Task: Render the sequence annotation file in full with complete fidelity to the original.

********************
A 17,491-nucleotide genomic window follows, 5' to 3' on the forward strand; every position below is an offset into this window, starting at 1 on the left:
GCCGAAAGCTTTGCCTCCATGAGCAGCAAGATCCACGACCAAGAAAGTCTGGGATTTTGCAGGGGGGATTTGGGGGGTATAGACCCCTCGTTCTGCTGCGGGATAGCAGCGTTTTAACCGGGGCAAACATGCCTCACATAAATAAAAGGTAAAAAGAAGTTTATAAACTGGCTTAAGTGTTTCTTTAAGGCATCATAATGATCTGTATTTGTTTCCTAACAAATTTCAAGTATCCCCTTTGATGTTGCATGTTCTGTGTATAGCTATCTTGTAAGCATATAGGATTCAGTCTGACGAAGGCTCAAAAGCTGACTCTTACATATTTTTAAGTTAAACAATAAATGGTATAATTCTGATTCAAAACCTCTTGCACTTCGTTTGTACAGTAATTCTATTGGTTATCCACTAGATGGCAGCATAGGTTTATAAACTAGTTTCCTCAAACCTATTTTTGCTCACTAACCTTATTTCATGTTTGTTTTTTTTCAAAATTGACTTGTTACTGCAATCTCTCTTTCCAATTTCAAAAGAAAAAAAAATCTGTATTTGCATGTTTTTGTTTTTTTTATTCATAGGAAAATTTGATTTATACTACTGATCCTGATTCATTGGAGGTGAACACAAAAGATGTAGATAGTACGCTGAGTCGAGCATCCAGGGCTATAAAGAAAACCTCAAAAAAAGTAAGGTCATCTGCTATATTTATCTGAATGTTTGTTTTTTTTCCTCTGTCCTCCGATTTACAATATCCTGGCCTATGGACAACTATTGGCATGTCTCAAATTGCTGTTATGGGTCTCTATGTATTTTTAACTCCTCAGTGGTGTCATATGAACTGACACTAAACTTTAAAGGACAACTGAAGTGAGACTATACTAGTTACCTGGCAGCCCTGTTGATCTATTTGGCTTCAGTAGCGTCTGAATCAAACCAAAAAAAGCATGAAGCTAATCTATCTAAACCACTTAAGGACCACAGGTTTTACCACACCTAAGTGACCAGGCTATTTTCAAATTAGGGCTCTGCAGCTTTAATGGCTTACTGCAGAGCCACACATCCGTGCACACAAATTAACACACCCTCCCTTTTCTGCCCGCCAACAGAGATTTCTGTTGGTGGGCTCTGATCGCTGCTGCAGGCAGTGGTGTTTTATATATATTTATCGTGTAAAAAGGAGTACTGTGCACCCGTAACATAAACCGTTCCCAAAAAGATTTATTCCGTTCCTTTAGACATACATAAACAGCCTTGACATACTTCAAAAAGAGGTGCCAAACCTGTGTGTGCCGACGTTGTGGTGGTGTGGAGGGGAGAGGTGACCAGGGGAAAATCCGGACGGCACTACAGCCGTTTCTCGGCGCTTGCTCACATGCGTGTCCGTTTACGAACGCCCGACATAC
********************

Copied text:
A 17,491-nucleotide genomic window follows, 5' to 3' on the forward strand; every position below is an offset into this window, starting at 1 on the left:
GCCGAAAGCTTTGCCTCCATGAGCAGCAAGATCCACGACCAAGAAAGTCTGGGATTTTGCAGGGGGGATTTGGGGGGTATAGACCCCTCGTTCTGCTGCGGGATAGCAGCGTTTTAACCGGGGCAAACATGCCTCACATAAATAAAAGGTAAAAAGAAGTTTATAAACTGGCTTAAGTGTTTCTTTAAGGCATCATAATGATCTGTATTTGTTTCCTAACAAATTTCAAGTATCCCCTTTGATGTTGCATGTTCTGTGTATAGCTATCTTGTAAGCATATAGGATTCAGTCTGACGAAGGCTCAAAAGCTGACTCTTACATATTTTTAAGTTAAACAATAAATGGTATAATTCTGATTCAAAACCTCTTGCACTTCGTTTGTACAGTAATTCTATTGGTTATCCACTAGATGGCAGCATAGGTTTATAAACTAGTTTCCTCAAACCTATTTTTGCTCACTAACCTTATTTCATGTTTGTTTTTTTTCAAAATTGACTTGTTACTGCAATCTCTCTTTCCAATTTCAAAAGAAAAAAAAATCTGTATTTGCATGTTTTTGTTTTTTTTATTCATAGGAAAATTTGATTTATACTACTGATCCTGATTCATTGGAGGTGAACACAAAAGATGTAGATAGTACGCTGAGTCGAGCATCCAGGGCTATAAAGAAAACCTCAAAAAAAGTAAGGTCATCTGCTATATTTATCTGAATGTTTGTTTTTTTTCCTCTGTCCTCCGATTTACAATATCCTGGCCTATGGACAACTATTGGCATGTCTCAAATTGCTGTTATGGGTCTCTATGTATTTTTAACTCCTCAGTGGTGTCATATGAACTGACACTAAACTTTAAAGGACAACTGAAGTGAGACTATACTAGTTACCTGGCAGCCCTGTTGATCTATTTGGCTTCAGTAGCGTCTGAATCAAACCAAAAAAAGCATGAAGCTAATCTATCTAAACCACTTAAGGACCACAGGTTTTACCACACCTAAGTGACCAGGCTATTTTCAAATTAGGGCTCTGCAGCTTTAATGGCTTACTGCAGAGCCACACATCCGTGCACACAAATTAACACACCCTCCCTTTTCTGCCCGCCAACAGAGATTTCTGTTGGTGGGCTCTGATCGCTGCTGCAGGCAGTGGTGTTTTATATATATTTATCGTGTAAAAAGGAGTACTGTGCACCCGTAACATAAACCGTTCCCAAAAAGATTTATTCCGTTCCTTTAGACATACATAAACAGCCTTGACATACTTCAAAAAGAGGTGCCAAACCTGTGTGTGCCGACGTTGTGGTGGTGTGGAGGGGAGAGGTGACCAGGGGAAAATCCGGACGGCACTACAGCCGTTTCTCGGCGCTTGCTCACATGCGTGTCCGTTTACGAACGCCCGACATAC